Five Things Microsoft Should Fix In Windows Vista Service Pack 1
Having long taken the position that there are many things which need to be fixed in Vista, I'm happy to see Microsoft is at work on a beta of Service Pack 1 for Vista. On the other hand, an examination of Redmond's documentation reveals that there may some significant shortfalls when SP1 ships in early 2008.
Having long taken the position that there are many things which need to be fixed in Vista, I'm happy to see Microsoft is at work on a beta of Service Pack 1 for Vista. On the other hand, an examination of Redmond's documentation reveals that there may some significant shortfalls when SP1 ships in early 2008.As Microsoft explains in on their Vista Team Blog:
SP1 will contain changes focused on addressing specific reliability and performance issues we've identified via customer feedback, supporting new types of hardware, and adding support for several emerging standards. SP1 also makes additional improvements to the IT administration experience. We didn't design SP1 as a vehicle for releasing new features; however, some existing components do gain enhanced functionality in SP1.
While those words might warm the cockles of a sysadmin's heart, they won't do much for consumers looking for fixes for the OS's lingering annoyances. I might point out that it's those consumers who currently constitute Vista's main user base; enterprises have been slow to move off of Windows XP, mainly because of the extra hardware expense--more memory and a better graphics card--required by Vista-capable systems.
In fairness, consumers aren't being left out in the cold. Buried amid a Vista white paper are lots of welcome details, which put some meat on the bones of Microsoft's promises.
I've extracted the following items from the white paper, which are improvements Microsoft will fold into SP1, as things that Vista users have been crying out for, for a long time:
Device driver improvements;
Better applications compatibility;
Faster copying and extracting of files;
Improved performance of Internet Explorer 7;
Improved reliability in networking configuration scenarios; and
Increased compatibility with many printer drivers.
All good stuff, and I'm grateful to Microsoft. (Just so you don't think I'm Microsoft-bashing, reading about some of the other Vista stuff I like, here.)
Applications "not responding" (i.e, the fact that apps are frequently afflicted with mild ischemic attacks);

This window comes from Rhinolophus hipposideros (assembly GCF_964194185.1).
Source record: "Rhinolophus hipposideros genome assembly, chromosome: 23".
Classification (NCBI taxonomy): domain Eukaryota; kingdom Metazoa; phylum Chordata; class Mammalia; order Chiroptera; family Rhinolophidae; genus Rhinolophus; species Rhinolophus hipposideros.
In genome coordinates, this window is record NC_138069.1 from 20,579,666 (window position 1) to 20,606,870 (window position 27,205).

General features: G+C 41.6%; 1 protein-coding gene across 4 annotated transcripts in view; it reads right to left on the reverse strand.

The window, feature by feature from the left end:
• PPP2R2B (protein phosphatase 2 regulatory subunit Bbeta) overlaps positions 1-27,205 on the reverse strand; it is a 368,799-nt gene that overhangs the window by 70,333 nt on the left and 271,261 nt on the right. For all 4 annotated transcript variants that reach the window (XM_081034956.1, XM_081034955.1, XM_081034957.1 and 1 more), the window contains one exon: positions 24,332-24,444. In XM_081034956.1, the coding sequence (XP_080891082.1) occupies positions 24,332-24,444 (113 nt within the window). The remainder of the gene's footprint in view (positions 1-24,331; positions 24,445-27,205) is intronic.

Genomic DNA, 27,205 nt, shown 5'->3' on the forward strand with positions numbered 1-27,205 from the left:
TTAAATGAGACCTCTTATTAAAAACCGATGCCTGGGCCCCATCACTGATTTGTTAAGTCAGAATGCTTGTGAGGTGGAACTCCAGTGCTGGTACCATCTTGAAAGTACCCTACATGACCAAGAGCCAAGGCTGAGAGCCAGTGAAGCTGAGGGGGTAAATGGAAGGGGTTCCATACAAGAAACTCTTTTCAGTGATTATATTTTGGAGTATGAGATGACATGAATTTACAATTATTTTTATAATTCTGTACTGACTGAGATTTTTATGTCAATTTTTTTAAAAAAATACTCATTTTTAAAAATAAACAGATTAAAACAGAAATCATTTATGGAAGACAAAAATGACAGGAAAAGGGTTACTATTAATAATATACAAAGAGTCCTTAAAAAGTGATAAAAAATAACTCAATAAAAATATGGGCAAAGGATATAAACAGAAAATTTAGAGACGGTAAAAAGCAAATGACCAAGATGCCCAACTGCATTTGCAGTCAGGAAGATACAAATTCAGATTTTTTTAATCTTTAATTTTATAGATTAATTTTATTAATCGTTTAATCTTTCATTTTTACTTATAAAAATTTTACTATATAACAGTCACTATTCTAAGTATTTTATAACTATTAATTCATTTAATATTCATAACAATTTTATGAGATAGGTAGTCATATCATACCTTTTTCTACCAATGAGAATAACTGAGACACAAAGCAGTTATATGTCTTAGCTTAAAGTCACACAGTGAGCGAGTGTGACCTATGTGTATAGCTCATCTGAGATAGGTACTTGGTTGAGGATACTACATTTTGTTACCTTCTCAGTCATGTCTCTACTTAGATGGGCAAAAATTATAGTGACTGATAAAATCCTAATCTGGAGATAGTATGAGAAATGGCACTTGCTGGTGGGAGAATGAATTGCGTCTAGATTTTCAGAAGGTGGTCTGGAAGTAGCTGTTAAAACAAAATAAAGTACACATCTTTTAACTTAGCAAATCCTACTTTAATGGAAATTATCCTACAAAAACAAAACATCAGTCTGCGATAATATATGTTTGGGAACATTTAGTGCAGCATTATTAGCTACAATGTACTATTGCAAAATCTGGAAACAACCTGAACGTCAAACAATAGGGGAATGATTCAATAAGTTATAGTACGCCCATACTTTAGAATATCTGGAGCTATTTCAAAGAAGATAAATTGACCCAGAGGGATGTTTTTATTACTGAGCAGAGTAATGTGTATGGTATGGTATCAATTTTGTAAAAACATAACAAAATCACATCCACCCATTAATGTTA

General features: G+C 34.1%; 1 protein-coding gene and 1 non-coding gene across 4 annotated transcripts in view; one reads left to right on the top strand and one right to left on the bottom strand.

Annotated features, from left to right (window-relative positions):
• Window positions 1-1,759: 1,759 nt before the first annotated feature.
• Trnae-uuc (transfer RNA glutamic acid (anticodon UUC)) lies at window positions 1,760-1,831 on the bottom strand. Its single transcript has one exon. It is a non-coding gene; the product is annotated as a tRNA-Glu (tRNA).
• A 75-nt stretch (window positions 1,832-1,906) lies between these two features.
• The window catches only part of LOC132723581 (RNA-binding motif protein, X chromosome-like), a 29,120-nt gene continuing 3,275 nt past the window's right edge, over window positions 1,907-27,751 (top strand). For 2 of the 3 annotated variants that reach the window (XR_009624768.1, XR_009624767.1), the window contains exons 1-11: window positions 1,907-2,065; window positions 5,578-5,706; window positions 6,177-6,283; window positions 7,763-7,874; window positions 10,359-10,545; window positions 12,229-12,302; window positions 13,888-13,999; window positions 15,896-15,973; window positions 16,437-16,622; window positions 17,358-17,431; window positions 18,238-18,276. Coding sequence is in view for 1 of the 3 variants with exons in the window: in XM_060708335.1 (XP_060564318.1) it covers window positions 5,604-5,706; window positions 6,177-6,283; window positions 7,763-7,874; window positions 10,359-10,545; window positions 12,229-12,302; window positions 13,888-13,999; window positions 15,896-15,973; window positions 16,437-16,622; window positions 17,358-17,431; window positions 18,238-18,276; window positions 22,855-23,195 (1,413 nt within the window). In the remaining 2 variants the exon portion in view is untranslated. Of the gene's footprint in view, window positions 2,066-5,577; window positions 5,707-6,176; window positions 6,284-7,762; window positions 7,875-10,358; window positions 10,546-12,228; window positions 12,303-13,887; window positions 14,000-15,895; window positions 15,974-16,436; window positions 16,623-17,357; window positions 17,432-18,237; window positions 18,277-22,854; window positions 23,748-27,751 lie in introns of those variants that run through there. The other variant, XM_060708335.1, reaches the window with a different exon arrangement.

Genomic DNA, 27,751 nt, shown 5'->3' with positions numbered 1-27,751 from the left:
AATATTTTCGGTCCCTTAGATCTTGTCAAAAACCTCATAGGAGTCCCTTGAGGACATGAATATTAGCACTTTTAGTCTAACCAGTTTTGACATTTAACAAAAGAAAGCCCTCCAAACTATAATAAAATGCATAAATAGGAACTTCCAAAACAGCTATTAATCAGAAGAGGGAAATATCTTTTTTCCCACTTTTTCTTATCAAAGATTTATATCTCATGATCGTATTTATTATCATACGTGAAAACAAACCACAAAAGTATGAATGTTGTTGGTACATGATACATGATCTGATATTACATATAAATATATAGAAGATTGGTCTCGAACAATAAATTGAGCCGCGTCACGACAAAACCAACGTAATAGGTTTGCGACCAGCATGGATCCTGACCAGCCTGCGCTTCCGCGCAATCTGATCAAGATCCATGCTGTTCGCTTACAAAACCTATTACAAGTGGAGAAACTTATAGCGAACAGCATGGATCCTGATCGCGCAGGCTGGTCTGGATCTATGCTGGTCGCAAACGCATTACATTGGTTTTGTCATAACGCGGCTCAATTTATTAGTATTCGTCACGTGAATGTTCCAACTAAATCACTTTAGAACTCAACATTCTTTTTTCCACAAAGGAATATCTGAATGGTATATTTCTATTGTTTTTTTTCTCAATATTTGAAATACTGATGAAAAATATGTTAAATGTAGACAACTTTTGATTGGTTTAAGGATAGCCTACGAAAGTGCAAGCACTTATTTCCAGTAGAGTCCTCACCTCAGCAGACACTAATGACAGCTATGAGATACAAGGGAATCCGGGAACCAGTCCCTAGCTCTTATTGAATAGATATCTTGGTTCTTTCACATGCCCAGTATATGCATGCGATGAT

User Account Control messages;
Messy Windows Update installs;
Poor Performance From Internet Explorer 7; and
The Need For More Memory (i.e, the fact that Vista requires 1-GB to 2-GB, depending on the version, to run decently).
Unless I missed something, when I go through my list and compare it to Microsoft's, I can reasonably assume that they're fixing number one. The "apps not responding" item is satisfied by the driver and compatibility improvements, as well as SP1's general commitment to better performance.
SP1 will also address my number-four complaint, the need for improved IE7 performance.
Unfortunately, we seem to be stuck with the poorly designed User Account Controls and the mess that marks the automatic Windows Update installation process. To mention nothing of the ongoing fiasco surrounding Windows Genuine Advantage and activation issues.
Which means that, while I'm going to welcome SP1, I'm also going to demand an SP2. Because Microsoft still has a lot more work to do.
The Business of Going DigitalDigital business isn't about changing code; it's about changing what legacy sales, distribution, customer service, and product groups do in the new digital age. It's about bringing big data analytics, mobile, social, marketing automation, cloud computing, and the app economy together to launch new products and services. We're seeing new titles in this digital revolution, new responsibilities, new business models, and major shifts in technology spending.
InformationWeek Must Reads Oct. 21, 2014InformationWeek's new Must Reads is a compendium of our best recent coverage of digital strategy. Learn why you should learn to embrace DevOps, how to avoid roadblocks for digital projects, what the five steps to API management are, and more.